I had the privilege of meeting Narendra Modi, albeit briefly, in Chennai and Mumbai before he became prime minister. His personality and warmth had a strong impact on me and I wrote to congratulate him after the elections. I, along with my sons Amaan and Ayaan, had the opportunity to meet him earlier this month. This was our first official meeting. It was truly wonderful to see him in a peaceful and relaxed mood. We discussed the cultural scene and I put across some humble suggestions. He is definitely a man of commitment and is dedicated to the country’s progress and welfare. I congratulated him on the successful Nepal tour and wished him great success for the upcoming US visit.
Guru shishya parampara has kept Indian classical music alive. Students become part of an extended family and sometimes take on the roles of sons and daughters. I would like to mention a dear shishya of mine, Rakesh Prasanna, who passed away this month. He was with me since 1989 and was like a son to me. He was also close to my sons and they called him guru bhai. Rakesh worked with All India Radio as a staff artist for the past 21 years and was an accomplished sarod player and an equally talented flautist. He was part of the talented Prasanna family that has produced many shehnai and flute players over the years. His elder brother, Rajendra Prasanna, and his nephews, Rajesh and Rishab Prasanna, are established musicians and his son, Rohan, is a talented sarod player. We will always miss his presence. I could call Rakesh at any time and he would leave all work aside to come to my aid. This kind of trust and faith is dying out today. According to my guru and father, a shishya has to surrender to his guru like one surrenders to God. It is almost like entering a dark tunnel with the hope of seeing light someday. To pay our last respects, Ayaan and I attended his funeral at Nigambodh Ghat in Delhi. I pray that his soul rests in peace.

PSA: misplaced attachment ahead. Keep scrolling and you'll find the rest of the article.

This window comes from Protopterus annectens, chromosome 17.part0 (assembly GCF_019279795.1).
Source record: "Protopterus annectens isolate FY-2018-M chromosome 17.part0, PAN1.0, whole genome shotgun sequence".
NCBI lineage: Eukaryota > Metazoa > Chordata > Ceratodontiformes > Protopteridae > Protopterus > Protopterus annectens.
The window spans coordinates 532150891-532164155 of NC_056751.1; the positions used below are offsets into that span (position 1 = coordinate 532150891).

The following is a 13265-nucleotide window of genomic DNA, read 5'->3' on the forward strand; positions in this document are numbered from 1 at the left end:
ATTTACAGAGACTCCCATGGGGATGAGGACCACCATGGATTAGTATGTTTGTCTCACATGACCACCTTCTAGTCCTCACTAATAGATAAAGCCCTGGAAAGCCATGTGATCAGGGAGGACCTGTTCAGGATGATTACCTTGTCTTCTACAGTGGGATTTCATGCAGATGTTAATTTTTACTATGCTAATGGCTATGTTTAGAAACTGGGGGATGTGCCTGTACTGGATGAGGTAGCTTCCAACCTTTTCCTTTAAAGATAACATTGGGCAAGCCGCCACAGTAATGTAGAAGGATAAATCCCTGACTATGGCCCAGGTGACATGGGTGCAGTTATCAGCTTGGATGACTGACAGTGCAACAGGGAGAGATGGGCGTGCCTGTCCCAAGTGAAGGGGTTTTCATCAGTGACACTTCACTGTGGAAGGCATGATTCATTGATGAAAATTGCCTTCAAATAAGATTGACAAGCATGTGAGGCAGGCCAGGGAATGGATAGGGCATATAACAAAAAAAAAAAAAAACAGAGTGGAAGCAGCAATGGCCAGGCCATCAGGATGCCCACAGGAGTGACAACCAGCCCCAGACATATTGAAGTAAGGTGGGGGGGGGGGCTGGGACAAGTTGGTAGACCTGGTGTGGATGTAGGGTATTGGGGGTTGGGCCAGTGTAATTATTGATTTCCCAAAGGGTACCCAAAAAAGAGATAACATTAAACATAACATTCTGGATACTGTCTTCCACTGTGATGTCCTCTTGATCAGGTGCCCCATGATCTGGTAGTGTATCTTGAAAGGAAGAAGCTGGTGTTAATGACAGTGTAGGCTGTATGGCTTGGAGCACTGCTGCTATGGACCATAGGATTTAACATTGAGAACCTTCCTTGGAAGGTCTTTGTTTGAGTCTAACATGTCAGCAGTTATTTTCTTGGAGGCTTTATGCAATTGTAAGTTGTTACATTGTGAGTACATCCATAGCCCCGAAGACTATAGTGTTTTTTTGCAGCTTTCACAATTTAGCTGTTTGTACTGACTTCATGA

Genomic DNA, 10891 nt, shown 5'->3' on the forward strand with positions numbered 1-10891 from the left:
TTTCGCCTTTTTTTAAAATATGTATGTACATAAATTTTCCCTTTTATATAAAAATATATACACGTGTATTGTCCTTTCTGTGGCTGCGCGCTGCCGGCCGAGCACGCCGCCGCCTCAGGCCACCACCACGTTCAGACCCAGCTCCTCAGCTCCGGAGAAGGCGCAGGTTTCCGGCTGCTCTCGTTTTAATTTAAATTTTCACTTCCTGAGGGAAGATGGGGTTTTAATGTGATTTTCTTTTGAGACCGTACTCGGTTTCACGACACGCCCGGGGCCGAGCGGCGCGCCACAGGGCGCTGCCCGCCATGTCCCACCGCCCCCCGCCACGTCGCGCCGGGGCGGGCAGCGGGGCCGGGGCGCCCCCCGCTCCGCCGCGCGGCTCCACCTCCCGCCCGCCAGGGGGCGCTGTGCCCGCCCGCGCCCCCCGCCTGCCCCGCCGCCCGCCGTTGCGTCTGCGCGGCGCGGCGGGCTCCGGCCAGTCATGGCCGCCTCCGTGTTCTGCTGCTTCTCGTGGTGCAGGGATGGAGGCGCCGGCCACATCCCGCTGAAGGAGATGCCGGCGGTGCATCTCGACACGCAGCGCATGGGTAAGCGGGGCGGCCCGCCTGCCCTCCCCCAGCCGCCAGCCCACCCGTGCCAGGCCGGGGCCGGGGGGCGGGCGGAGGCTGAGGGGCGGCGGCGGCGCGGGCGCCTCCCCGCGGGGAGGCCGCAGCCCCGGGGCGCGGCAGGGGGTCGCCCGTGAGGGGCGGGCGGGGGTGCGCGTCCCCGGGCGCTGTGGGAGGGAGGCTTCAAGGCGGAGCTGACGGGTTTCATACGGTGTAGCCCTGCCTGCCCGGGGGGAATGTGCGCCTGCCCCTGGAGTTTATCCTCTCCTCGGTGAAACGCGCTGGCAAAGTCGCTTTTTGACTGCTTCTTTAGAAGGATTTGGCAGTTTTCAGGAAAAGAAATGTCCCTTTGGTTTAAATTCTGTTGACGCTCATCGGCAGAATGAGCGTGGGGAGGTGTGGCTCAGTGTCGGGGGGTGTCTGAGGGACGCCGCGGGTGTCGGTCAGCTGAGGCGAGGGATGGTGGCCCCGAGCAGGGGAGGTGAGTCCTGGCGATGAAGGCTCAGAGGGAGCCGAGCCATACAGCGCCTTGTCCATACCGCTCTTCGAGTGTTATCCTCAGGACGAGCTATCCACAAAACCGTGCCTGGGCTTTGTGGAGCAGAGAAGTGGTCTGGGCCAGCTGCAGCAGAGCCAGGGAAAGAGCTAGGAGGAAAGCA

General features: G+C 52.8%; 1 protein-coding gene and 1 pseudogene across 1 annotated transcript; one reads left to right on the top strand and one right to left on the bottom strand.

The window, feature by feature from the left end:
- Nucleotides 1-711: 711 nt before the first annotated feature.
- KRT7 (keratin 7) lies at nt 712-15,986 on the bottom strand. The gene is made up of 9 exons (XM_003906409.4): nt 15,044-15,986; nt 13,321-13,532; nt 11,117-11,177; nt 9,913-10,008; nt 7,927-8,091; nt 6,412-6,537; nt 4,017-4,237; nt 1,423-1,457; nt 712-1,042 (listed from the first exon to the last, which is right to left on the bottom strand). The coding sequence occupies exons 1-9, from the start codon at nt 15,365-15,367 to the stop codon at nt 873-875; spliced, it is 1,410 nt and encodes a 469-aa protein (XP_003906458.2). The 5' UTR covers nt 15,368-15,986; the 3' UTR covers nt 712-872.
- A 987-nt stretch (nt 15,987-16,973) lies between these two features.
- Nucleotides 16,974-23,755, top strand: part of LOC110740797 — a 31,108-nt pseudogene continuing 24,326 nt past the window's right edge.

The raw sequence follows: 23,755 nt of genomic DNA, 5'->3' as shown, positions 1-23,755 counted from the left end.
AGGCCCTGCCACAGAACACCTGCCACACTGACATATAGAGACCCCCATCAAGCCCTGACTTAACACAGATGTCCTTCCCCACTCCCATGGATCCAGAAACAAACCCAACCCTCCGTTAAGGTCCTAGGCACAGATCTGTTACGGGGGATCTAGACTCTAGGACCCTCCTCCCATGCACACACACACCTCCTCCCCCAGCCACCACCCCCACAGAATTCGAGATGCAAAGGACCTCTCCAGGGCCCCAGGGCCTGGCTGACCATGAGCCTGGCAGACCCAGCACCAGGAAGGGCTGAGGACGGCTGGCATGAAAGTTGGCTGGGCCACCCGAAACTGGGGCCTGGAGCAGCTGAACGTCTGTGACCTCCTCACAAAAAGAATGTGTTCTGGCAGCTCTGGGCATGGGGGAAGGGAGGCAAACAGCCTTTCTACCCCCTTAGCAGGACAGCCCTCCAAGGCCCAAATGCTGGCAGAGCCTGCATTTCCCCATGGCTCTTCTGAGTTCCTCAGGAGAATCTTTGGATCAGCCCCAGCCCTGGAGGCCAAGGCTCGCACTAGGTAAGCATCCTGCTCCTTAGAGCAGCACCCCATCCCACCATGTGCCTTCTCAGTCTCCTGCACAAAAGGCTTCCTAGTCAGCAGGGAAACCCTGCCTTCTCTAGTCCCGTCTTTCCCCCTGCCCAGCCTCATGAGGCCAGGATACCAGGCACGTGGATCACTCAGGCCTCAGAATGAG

I recently performed with Britten Sinfonia at The Taj Mahal Hotel in New Delhi for the inaugural concert of my tour Soul Strings. My association with the Taj group spans four decades. Today, the Taj group is a symbol of excellence and grace all over the world. Its commitment to detail and elegance makes it an iconic brand. I have fond memories of my interactions with the legendary J.R.D. Tata. He introduced India to fine hospitality and made the Taj group a way of life in India. The ambience of Taj always brings out the best in me.
Britten Sinfonia is one of the world’s most celebrated and pioneering ensembles. The main attraction of the orchestra is its virtuoso musicianship, an inspired approach that makes bold, intelligent connections across 400 years of repertoire. It does not have a principal conductor or director, but collaborates with a range of international artists, resulting in performances of rare insight and energy. Versatility is another strong suit of the talented group. My sons and I performed in six cities with the orchestra.
We presented a tribute to Mahatma Gandhi on August 14 and concluded with Samagam, my sarod concerto. Samagam, which has its roots in Sanskrit, means confluence or flowing together. Through the concerto, I aim to preserve the essence of both Indian and western traditions so they can flow into each other without artistic compromise. The orchestration is inspired by the Indian ensemble music of the pre-Bollywood era and incorporates elements of the ancient western tradition which, because of their antiquity, do not violate the rules of Indian music. The aim is to joyfully explore the common musical DNA of both traditions. Every raga has a soul and every musical note is the sound of God. In Samagam, different ragas are presented. Some make only a fleeting appearance; others are explored further.